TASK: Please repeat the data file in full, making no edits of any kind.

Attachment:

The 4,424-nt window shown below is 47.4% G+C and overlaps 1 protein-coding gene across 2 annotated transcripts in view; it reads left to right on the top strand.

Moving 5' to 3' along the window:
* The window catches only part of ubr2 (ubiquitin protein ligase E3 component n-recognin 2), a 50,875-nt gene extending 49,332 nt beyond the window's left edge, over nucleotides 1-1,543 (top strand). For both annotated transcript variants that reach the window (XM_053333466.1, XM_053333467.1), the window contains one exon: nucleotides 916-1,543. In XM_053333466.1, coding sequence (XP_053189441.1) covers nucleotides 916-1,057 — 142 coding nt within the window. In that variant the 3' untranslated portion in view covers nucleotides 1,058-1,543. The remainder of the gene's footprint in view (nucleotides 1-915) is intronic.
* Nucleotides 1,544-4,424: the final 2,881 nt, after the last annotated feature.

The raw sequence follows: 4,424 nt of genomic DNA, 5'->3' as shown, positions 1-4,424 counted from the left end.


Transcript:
The 4,424-nt window shown below is 47.4% G+C and overlaps 1 protein-coding gene across 2 annotated transcripts in view; it reads left to right on the top strand.

Moving 5' to 3' along the window:
* The window catches only part of ubr2 (ubiquitin protein ligase E3 component n-recognin 2), a 50,875-nt gene extending 49,332 nt beyond the window's left edge, over nucleotides 1-1,543 (top strand). For both annotated transcript variants that reach the window (XM_053333466.1, XM_053333467.1), the window contains one exon: nucleotides 916-1,543. In XM_053333466.1, coding sequence (XP_053189441.1) covers nucleotides 916-1,057 — 142 coding nt within the window. In that variant the 3' untranslated portion in view covers nucleotides 1,058-1,543. The remainder of the gene's footprint in view (nucleotides 1-915) is intronic.
* Nucleotides 1,544-4,424: the final 2,881 nt, after the last annotated feature.

The raw sequence follows: 4,424 nt of genomic DNA, 5'->3' as shown, positions 1-4,424 counted from the left end.